Dorothea Puente, a notorious, grandmotherly Sacramento boarding house operator convicted in the 1990s of killing her tenants, died Sunday in a state prison in Chowchilla. She was 82.
Puente died of natural causes at the Central California Women's Facility, said Paul Verke, a Department of Corrections and Rehabilitation spokesman. She was serving life-without-parole sentences for two first-degree murder convictions and a concurrent 15-years-to-life sentence for a second-degree murder conviction, Verke said.
Her macabre story, including allegations that she buried several victims in the yard of her Victorian-style home a few blocks from the Capitol, made headlines across the country.
At 64, Puente was tried for nine murders after police unearthed seven bodies around her home. Two more bodies, including that of a former boyfriend found in a box in the Sacramento River, were discovered later. After a five-month trial, jurors deadlocked in 1993 on six of the murder charges.
The investigation began in 1988 after a social worker looking into the disappearance of a mentally disabled man became suspicious of Puente's unlicensed boarding home. During Puente's trial, which was moved to Monterey County because of media coverage, prosecutors said police had been told months earlier that Puente was killing people and burying them. But the tip was discounted because it came from a heroin addict facing other charges.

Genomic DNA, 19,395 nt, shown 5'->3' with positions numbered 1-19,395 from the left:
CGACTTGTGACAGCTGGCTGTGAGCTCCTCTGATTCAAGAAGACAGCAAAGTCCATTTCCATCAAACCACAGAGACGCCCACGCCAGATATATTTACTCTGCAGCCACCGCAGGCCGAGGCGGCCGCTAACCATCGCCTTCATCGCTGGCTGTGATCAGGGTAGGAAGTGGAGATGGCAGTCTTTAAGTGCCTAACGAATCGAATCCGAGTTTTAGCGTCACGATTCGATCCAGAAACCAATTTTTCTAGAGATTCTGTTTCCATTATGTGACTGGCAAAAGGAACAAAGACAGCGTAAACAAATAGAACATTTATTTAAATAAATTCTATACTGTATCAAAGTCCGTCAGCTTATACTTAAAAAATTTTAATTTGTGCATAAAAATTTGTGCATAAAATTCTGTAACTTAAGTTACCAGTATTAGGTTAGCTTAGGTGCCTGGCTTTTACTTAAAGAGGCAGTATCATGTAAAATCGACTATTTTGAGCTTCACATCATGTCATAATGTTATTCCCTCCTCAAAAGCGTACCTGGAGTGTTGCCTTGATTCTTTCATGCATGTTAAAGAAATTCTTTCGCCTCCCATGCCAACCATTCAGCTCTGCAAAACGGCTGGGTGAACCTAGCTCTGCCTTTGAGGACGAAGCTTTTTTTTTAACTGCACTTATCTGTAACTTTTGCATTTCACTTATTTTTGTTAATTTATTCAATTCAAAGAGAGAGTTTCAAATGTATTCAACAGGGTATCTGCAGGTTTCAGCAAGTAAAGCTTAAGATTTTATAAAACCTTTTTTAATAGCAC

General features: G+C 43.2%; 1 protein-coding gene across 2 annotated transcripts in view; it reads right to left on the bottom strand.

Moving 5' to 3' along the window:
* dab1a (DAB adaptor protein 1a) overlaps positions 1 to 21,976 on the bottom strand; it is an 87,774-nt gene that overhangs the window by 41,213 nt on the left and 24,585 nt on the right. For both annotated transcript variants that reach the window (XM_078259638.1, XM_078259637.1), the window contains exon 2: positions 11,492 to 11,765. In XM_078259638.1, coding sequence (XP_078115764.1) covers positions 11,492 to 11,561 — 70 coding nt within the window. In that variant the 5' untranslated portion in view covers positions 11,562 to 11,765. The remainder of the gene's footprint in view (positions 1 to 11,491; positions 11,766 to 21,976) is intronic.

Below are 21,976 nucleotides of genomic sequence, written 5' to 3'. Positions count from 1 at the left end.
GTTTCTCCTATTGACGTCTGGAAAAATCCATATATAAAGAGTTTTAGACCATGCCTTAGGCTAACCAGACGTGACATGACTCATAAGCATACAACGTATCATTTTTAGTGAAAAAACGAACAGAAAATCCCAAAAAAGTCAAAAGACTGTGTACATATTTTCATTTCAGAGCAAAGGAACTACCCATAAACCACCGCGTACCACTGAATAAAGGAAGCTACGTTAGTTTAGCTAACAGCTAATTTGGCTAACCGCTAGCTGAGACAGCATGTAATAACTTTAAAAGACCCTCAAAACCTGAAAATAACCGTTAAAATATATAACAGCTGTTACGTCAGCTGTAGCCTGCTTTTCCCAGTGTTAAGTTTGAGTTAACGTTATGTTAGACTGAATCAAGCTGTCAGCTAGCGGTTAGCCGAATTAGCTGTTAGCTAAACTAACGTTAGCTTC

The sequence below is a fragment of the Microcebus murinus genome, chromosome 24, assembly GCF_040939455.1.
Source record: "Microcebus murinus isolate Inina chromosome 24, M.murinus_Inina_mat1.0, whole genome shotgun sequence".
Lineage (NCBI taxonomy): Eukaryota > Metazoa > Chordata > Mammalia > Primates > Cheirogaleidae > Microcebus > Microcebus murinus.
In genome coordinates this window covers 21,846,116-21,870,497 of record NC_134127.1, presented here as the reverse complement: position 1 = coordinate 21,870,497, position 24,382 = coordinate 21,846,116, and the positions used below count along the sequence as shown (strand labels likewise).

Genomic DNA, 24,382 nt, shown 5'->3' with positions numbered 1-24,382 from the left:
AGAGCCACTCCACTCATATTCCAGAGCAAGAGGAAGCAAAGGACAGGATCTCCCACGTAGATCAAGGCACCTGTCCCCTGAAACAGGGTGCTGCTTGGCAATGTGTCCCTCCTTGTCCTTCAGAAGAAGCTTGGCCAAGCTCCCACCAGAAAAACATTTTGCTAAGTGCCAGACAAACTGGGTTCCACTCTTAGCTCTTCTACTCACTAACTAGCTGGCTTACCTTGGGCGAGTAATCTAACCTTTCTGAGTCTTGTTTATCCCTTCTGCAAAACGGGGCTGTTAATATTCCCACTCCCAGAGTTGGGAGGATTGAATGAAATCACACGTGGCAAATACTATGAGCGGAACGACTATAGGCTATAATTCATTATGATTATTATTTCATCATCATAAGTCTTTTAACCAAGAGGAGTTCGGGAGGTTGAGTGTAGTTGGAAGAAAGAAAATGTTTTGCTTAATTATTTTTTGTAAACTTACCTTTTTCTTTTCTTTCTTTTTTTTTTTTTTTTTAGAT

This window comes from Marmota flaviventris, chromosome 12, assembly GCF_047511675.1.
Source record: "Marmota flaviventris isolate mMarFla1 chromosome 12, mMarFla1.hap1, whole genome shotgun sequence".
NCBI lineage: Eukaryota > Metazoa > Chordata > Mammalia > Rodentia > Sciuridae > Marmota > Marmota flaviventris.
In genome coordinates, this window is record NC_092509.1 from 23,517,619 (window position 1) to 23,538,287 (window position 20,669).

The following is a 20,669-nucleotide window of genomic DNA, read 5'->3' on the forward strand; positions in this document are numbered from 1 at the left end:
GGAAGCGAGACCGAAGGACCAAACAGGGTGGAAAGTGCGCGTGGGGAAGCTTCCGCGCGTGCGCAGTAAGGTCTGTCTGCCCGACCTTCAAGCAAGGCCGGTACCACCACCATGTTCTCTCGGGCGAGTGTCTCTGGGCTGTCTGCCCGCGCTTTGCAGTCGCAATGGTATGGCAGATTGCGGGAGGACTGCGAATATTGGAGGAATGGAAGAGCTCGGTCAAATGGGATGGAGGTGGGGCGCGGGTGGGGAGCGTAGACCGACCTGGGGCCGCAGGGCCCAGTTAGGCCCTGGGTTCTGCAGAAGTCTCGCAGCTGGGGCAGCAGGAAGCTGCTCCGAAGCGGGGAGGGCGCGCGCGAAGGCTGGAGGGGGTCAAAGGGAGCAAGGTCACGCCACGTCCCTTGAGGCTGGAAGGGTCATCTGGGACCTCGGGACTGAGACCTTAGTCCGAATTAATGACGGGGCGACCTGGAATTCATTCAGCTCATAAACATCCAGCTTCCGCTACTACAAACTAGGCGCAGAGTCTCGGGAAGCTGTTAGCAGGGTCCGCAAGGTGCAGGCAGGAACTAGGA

Puente preyed on what investigators called "shadow people" — the elderly, alcoholics and the disabled. Though there were no witnesses to the slayings, prosecutors said Puente was one of the most "cold, calculating" female serial killers the country had ever seen. They claimed she used drugs to overdose her victims and then collected their money and Social Security checks.
She took in $87,000, prosecutors claimed, and spent it on a face lift, among other things.
Puente was on parole at the time of her crimes for an unrelated earlier conviction related to using drugs to rob elderly victims. She was arrested in 1988 in Los Angeles, where she had fled when the bodies were discovered. A man she met in a bar recognized her and turned her in. Puente reportedly befriended him after learning he was collecting disability checks.
Puente denied killing the victims, saying they died of natural causes. Her attorney portrayed her as the product of a troubled childhood.
There were conflicting accounts of her childhood, with various reports indicating she was one of seven or one of 18 children. She was scarred by her parents' alcoholism during her early years in Southern California. Her mother was a prostitute who died when Puente was 10, and her father sometimes held a gun to his head and threatened to kill himself in front of his children, The Times reported at the time. After her mother's death, she moved through several homes. According to witnesses at the trial, she was sexually abused while at an orphanage. At 16, she married, had two children and gave them up for adoption. At 19, she was a widow convicted of forging checks in Riverside.
Puente's attorney said his client didn't report her tenants' deaths because she was afraid of violating her parole by running a boarding house that catered to the elderly and infirm.